By Nadine B. Hoffman,
Special to the Independent
When Torrey Cook showed up at her Laguna Beach gallery recently, she was shocked and delighted to find a line outside for the art opening that was still hours away. The solo show, entitled “The Creative Dialectic,” presents the work of Zio Ziegler, whose provocative, mind-bending oeuvre is taking the contemporary art world by storm.
To call Ziegler a street artist is to call Freud a therapist. Does he create spontaneous murals on random walls when no one’s looking? Yes. Is he under 30, Tom Brady scruffy-gorgeous, jeans and Vans his personal fashion statement? Yup. Does he believe that art satisfies a fundamental human need and has the power to change the course of history? Indeed, as does virtually every aspiring 20-something artist.
Except that he is nothing like any other artist. Spend two minutes with Ziegler and it becomes abundantly clear that vast stores of intelligence, introspection and intensity churn behind his huge chocolate eyes and shaggy locks.
Unapologetically mixing graphite, watercolors, oil, acrylic, enamel, crayon and ink, Ziegler creates art that features intricately patterned, interconnected symbols rendered through a combination of bold, aggressive brush strokes and painstakingly detailed line drawings. His influences range from late medieval and early Renaissance painting to aboriginal, African and art naïf and the European graffiti movement. Enhanced by a playful use of white space, Ziegler’s work delves into the human condition, making frequent, if oblique, references to allegorical and mythical lineage. His paintings and large-scale murals can be seen in the U.S., Europe and Asia.
Early Signs Pointed to a Prodigy
Ziegler’s passion was awakened at age 2, when he discovered chalk sticks on pavement. Exuberant, freeform, multicolored designs, often featuring figurative renditions of his favorite object—trucks—materialized outside the family home. When the toddler wasn’t drawing on the street, he could be found in the studio out back: four art desks arranged in a face-to-face configuration by parents Mel and Patricia Ziegler. Accomplished artists and writers themselves, they were adamant about keeping creativity front and center in their kids’ lives. “Do what you love,” Mel would say, “and play will become your work.”
Despite his parents’ encouragement, Zio grew up leery of turning his passion into a profession. Thrown out of high school art class for not following the rules and chastised at Brown University and the Rhode Island School of Design for refusing to toe the (artistic) line, he watched as his friends chose mainstream paths to a secure future. He shuddered at the audacity of a lifelong career in art.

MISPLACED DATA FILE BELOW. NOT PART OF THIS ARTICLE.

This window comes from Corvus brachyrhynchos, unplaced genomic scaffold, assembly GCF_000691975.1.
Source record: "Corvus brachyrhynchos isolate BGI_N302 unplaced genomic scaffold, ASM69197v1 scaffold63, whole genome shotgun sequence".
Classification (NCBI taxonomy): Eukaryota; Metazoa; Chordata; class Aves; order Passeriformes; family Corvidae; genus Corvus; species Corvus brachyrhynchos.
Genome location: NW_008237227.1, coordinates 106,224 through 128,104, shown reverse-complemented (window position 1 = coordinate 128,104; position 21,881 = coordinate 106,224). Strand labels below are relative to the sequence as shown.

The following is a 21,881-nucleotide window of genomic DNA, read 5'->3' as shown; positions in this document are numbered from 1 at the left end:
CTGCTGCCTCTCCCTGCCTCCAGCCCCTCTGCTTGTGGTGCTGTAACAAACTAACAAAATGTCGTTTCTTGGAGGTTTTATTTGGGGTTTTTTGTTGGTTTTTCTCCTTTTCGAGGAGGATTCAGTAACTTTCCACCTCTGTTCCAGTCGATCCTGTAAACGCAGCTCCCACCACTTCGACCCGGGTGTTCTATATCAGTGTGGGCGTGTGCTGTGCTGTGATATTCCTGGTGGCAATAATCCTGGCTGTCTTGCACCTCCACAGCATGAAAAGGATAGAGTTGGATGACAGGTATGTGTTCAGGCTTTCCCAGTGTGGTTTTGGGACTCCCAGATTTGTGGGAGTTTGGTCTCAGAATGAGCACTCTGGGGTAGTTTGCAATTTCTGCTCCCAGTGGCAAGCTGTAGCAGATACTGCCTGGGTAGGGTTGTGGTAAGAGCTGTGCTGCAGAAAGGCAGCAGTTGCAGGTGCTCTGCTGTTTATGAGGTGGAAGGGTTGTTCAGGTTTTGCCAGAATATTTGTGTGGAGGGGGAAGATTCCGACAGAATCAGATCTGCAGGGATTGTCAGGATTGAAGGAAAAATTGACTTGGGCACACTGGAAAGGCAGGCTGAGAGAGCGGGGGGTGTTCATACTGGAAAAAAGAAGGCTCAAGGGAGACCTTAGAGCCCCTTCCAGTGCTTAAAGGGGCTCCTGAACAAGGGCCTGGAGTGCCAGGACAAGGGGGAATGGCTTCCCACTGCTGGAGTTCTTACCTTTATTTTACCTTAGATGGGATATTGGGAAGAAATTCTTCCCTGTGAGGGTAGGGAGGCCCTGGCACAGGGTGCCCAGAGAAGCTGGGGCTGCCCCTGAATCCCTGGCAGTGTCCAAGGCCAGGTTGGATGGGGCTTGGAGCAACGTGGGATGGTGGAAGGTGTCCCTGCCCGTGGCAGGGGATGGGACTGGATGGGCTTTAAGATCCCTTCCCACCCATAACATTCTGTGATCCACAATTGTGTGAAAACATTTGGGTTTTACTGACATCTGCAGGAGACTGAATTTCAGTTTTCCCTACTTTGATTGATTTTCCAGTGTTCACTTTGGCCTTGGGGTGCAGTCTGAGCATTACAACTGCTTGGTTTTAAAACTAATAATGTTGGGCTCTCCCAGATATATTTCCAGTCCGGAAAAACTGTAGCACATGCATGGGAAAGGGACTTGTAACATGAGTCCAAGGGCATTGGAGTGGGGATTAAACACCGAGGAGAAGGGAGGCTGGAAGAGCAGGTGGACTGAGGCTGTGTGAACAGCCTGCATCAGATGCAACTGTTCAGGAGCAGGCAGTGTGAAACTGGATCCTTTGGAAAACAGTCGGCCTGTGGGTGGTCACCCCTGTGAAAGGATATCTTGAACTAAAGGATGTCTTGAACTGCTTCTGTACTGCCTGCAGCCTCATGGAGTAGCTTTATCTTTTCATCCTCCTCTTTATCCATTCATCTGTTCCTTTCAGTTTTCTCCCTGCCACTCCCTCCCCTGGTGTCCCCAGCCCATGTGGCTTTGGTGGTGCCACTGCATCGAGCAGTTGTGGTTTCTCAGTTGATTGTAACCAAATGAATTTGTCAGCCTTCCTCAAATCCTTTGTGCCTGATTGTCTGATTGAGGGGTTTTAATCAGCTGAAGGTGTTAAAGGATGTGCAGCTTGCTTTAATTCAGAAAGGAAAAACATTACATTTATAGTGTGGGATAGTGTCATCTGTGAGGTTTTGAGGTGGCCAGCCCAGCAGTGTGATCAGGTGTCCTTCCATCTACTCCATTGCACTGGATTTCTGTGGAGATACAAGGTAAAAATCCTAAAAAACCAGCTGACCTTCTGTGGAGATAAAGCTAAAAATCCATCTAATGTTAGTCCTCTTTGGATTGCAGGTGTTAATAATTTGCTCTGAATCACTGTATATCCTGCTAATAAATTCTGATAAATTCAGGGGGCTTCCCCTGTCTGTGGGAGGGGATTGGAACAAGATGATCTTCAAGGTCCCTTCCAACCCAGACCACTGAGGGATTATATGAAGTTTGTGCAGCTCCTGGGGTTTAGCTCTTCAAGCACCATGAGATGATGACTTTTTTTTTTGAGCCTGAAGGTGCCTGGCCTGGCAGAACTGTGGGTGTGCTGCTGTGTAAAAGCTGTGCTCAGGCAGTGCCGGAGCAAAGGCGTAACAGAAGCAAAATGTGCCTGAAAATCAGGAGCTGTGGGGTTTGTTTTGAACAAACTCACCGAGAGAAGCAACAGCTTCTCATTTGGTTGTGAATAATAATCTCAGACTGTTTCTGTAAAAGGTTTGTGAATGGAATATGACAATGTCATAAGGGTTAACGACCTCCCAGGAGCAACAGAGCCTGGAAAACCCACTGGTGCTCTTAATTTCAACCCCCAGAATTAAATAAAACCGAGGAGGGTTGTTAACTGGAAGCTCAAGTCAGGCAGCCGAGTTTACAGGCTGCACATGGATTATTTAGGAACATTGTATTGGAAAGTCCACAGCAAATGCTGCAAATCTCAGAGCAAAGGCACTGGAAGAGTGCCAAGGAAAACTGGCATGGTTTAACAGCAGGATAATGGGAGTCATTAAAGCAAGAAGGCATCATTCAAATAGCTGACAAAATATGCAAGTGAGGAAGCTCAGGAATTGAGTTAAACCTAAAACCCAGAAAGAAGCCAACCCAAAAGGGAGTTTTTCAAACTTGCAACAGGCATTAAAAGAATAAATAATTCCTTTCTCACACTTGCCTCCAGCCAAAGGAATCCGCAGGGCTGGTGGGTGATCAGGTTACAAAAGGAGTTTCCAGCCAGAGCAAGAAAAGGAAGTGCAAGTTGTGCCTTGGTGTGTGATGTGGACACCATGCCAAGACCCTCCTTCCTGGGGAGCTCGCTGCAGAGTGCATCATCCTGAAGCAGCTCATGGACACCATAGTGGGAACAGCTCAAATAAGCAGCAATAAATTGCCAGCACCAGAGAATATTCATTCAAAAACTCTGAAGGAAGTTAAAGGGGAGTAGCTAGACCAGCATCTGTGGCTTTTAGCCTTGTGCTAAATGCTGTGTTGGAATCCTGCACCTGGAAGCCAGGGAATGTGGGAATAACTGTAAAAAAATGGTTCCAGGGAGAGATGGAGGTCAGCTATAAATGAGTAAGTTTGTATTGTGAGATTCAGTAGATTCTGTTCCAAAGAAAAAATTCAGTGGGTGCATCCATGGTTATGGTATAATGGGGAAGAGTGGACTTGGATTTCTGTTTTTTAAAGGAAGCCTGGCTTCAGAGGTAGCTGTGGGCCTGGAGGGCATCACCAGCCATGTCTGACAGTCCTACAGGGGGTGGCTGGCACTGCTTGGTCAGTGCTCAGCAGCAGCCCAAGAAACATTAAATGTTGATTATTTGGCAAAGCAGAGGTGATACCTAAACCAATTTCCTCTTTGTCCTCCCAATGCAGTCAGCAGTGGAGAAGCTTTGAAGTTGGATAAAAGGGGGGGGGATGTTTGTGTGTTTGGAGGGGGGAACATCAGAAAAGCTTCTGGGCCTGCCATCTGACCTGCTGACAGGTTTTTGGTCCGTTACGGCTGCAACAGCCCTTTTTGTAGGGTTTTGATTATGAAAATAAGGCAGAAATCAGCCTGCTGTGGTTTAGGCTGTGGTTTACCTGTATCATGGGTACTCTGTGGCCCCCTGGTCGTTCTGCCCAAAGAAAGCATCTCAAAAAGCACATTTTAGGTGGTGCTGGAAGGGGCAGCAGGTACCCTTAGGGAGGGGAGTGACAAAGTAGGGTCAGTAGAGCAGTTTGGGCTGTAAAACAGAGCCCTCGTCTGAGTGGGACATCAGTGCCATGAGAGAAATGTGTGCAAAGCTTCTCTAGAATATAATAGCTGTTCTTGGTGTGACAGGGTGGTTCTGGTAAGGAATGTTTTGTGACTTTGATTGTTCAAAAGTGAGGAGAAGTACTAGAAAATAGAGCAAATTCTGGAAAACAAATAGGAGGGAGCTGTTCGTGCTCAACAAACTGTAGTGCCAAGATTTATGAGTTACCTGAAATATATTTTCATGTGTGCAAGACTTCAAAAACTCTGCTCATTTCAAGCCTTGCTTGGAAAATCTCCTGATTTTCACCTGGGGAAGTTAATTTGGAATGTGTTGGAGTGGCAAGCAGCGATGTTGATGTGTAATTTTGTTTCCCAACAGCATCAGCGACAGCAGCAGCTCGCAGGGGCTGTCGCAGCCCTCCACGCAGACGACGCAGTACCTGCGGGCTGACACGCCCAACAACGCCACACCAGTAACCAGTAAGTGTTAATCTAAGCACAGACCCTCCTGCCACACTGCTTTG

“It’s frightening to be an artist,” he said softly. “Art is the one item that perseveres throughout time. You’re toying with a vast history.”
Criticism Spurs Creativity and Conviction
When his instructors at Brown proved more hindrance than help, Ziegler began to print his artwork on t-shirts, hats and shoes, shipping boxfuls to friends at various colleges. His grass roots efforts not only paid his rent, they led him to realize that what drove him was the need to connect people, to themselves and to one another, through art.
“Kids were going to wear my art if it resonated with them,” he said, referencing the age-old ‘vox populi, vox dei’ (the voice of the people is the voice of God.) “My hand always made lines that looked a little different,” he said. “But so did Picasso’s.”
A voracious reader with a mind like a steel trap, Ziegler spits out quotes by philosophers and novelists, scientists and orators like so many watermelon seeds on a summer day. With nods to Cicero, Kant, Thomas Pynchon, David Foster Wallace and Lao Tsu, he boiled his own process down to a philosophical lowest common denominator.
“We’re taught in school to think in a linear fashion,” he said. “But thought isn’t linear; it’s spherical and deductive. Thought begins with a seed, a germ of an idea, and grows intuitively, by free association. Where my emotions and my logic intersect, there’s usually a painting.”
It stands to reason, then, that chaos features prominently in Ziegler’s work. Merely walking into his show delivers a dizzying jolt to the system. Deafening and dynamic, somber and stirring, the works beckon us to engage with them and unearth, from beneath the myriad lines, colors, figures and faces, a deeply personal connection. For which, surprisingly, Ziegler takes little credit.
“When I face a blank canvas,” he said, “I have no idea what it’s going to look like in the end. The work owns me. I am just the catalyst; my paintings are only complete when they have triggered clarity in the viewer.”
Ziegler’s show runs through March 1, at AR4T, 1175 S. Coast Highway. For more information about the artist, visit www.zioziegler.com.
Laguna Beach resident Nadine Hoffman’s NBH Communications provides copywriting, public relations, editing and marketing services.
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